Seattle Lawyer-Photographer Calls Attention To Debilitating Post-Prison Debt
Next week, Washington Governor Jay Inslee is expected to take action on a bill that would ease some of the financial burdens faced by people leaving prison. Often, those people enter civilian life thousands of dollars in debt due to court costs and interest.
It’s an issue that Gonzaga Law School is highlighting with a new photo exhibit. Seattle lawyer Deborah Espinosa calls her exhibit “Living with Conviction: Sentenced to Debt for Life in Washington.”
She tells the stories of people who serve their time, re-enter society and try to play by the rules, only to struggle with LFOs. That’s legal parlance for legal financial obligations.
“They are fines, fees and costs and what’s called ‘victim’s restitution’, that courts across Washington state impose upon people at the time of a criminal sentence,” Espinosa said.
She says some of those charges are imposed by counties as a way to raise money to fund their criminal justice systems. Some are required by the state.
“There is a requirement that every single person at the time of, I think it’s conviction, they have to have a DNA test of $100, even though the state may already have their DNA from a prior conviction,” Espinosa said.
Espinosa says the average amount imposed on a defendant in Washington’s Superior Courts is about $2,750, with 12% interest charged as long as the debt is unpaid.
The bill approved this year would eliminate some of that interest. It allows judges not to impose fees on defendants who clearly cannot pay them. And it forbids the courts from imposing those costs for DNA tests if the state already has a DNA sample for someone.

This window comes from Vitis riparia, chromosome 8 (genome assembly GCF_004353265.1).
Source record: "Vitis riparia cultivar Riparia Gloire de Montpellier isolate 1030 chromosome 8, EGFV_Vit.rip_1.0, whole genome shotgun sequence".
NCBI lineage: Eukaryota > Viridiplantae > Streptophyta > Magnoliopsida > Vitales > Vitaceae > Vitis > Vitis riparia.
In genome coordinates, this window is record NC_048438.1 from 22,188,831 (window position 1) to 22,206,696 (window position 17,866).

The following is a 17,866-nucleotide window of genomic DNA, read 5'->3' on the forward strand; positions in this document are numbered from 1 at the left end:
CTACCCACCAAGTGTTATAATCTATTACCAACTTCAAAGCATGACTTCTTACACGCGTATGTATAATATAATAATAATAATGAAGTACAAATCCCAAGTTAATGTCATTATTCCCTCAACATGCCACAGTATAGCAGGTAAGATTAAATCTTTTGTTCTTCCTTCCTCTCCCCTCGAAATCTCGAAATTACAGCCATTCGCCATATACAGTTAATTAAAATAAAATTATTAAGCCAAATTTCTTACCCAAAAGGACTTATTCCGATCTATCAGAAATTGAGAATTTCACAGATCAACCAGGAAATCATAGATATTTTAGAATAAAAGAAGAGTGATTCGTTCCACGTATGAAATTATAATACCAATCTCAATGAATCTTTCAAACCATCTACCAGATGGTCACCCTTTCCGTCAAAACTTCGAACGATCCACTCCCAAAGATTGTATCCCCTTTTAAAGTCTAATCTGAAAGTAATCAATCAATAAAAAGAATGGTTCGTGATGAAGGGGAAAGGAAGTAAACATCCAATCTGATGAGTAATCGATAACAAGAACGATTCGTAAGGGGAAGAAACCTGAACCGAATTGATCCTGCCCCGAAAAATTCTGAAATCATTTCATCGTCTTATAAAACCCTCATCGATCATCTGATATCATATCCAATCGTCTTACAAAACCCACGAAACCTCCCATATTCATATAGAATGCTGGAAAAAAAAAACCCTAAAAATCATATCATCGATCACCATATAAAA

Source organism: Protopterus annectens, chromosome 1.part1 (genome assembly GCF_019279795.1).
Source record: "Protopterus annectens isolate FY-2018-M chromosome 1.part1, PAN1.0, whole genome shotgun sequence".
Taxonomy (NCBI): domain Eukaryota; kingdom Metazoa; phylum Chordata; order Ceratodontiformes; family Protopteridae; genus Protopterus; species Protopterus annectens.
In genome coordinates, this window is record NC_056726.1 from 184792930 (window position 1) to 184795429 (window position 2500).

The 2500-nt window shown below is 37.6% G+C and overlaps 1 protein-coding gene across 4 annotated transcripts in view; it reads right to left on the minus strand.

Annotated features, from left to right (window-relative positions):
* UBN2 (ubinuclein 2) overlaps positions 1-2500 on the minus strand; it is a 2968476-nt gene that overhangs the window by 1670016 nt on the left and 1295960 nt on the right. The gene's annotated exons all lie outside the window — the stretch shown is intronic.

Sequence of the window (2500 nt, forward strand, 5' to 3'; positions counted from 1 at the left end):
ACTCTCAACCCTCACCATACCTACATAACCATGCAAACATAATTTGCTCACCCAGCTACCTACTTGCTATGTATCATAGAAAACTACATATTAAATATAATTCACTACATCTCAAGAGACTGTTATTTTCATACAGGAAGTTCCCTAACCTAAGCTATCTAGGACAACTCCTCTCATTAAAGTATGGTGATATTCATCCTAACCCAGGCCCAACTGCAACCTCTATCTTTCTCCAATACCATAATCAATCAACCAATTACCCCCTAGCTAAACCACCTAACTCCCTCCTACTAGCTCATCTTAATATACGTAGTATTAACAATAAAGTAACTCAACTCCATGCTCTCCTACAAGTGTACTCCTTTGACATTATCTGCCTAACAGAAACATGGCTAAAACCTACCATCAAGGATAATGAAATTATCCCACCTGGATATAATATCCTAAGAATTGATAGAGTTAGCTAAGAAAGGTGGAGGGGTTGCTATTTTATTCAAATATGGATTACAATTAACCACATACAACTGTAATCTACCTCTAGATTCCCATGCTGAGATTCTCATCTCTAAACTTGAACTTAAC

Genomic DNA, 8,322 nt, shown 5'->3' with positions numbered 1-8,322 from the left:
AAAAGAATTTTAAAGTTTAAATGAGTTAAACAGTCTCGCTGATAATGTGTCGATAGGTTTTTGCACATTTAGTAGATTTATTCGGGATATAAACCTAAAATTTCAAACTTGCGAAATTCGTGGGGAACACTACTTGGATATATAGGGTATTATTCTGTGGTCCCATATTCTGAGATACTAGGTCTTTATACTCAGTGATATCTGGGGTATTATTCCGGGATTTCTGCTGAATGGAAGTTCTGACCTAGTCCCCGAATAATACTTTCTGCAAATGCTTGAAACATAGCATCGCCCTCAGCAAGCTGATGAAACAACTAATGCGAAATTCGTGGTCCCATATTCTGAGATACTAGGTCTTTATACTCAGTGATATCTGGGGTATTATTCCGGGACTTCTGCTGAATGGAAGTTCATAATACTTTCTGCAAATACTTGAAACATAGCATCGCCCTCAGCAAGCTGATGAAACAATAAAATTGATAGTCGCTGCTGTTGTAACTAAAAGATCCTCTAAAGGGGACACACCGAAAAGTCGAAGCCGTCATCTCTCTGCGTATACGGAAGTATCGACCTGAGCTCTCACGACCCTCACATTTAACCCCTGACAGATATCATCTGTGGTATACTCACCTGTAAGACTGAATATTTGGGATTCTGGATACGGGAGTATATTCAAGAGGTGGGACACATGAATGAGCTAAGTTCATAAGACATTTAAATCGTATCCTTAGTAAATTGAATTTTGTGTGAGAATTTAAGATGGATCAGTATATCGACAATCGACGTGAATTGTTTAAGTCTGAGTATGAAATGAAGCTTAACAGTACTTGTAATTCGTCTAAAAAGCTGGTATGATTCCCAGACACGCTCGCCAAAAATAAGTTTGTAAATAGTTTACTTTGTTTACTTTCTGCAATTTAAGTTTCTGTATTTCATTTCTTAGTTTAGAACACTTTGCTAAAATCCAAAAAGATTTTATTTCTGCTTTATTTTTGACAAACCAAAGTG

Espinosa says people released from prison are often asked within 30 days to begin paying their obligations.
“But for someone coming out of prison, it’s very, very difficult to find a job beyond minimum wage. You’re lucky if you can find a minimum wage job. It’s very difficult to find housing. It’s difficult to be stable," she said. "In many circumstances, people have addiction-related issues and, of course once they come out, there’s a lot of fear, a lot of uncertainty.”
She says part of that is due to the possibility that, in some counties, they can be re-arrested if they fall behind in their payment schedules.
“We have one person who is part of the project: single mom, doesn’t even know she has to pay her LFOs. She gets picked up for failure to pay and she’s in jail for 58 days. Those 58 days, what happens? She loses custody of her two children, who are in elementary school. She loses her Section 8 housing. And she loses her part-time job, that was a really good job. And she went back into her addiction,” Espinosa said.
Espinosa’s exhibit will be on display at Gonzaga Law School until the end of spring semester.